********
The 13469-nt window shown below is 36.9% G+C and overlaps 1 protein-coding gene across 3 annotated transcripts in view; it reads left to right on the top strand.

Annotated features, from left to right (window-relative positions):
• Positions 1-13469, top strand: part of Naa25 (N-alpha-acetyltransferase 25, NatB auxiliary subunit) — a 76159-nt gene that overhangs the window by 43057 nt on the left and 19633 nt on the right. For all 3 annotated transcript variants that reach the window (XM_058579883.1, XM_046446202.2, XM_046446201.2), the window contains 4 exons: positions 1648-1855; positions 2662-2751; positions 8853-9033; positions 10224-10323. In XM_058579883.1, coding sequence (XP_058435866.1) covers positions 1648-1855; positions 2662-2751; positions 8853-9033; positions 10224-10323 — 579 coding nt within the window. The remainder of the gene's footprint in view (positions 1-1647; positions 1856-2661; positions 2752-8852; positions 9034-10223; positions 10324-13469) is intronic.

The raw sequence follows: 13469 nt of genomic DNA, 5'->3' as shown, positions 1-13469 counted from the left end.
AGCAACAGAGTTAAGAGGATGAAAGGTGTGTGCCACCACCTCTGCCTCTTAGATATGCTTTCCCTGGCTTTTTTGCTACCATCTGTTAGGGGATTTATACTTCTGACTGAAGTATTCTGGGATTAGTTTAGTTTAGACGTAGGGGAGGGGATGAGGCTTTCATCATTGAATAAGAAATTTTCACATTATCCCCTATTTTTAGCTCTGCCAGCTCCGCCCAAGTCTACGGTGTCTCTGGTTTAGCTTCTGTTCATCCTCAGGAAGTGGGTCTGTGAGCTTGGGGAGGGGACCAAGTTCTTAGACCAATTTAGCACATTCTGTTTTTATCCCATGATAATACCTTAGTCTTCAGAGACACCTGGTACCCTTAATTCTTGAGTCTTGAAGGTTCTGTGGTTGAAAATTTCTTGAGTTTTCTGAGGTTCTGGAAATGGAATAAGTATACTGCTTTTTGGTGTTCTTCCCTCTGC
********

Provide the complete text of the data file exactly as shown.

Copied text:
The 13469-nt window shown below is 36.9% G+C and overlaps 1 protein-coding gene across 3 annotated transcripts in view; it reads left to right on the top strand.

Annotated features, from left to right (window-relative positions):
• Positions 1-13469, top strand: part of Naa25 (N-alpha-acetyltransferase 25, NatB auxiliary subunit) — a 76159-nt gene that overhangs the window by 43057 nt on the left and 19633 nt on the right. For all 3 annotated transcript variants that reach the window (XM_058579883.1, XM_046446202.2, XM_046446201.2), the window contains 4 exons: positions 1648-1855; positions 2662-2751; positions 8853-9033; positions 10224-10323. In XM_058579883.1, coding sequence (XP_058435866.1) covers positions 1648-1855; positions 2662-2751; positions 8853-9033; positions 10224-10323 — 579 coding nt within the window. The remainder of the gene's footprint in view (positions 1-1647; positions 1856-2661; positions 2752-8852; positions 9034-10223; positions 10324-13469) is intronic.

The raw sequence follows: 13469 nt of genomic DNA, 5'->3' as shown, positions 1-13469 counted from the left end.
AGCAACAGAGTTAAGAGGATGAAAGGTGTGTGCCACCACCTCTGCCTCTTAGATATGCTTTCCCTGGCTTTTTTGCTACCATCTGTTAGGGGATTTATACTTCTGACTGAAGTATTCTGGGATTAGTTTAGTTTAGACGTAGGGGAGGGGATGAGGCTTTCATCATTGAATAAGAAATTTTCACATTATCCCCTATTTTTAGCTCTGCCAGCTCCGCCCAAGTCTACGGTGTCTCTGGTTTAGCTTCTGTTCATCCTCAGGAAGTGGGTCTGTGAGCTTGGGGAGGGGACCAAGTTCTTAGACCAATTTAGCACATTCTGTTTTTATCCCATGATAATACCTTAGTCTTCAGAGACACCTGGTACCCTTAATTCTTGAGTCTTGAAGGTTCTGTGGTTGAAAATTTCTTGAGTTTTCTGAGGTTCTGGAAATGGAATAAGTATACTGCTTTTTGGTGTTCTTCCCTCTGC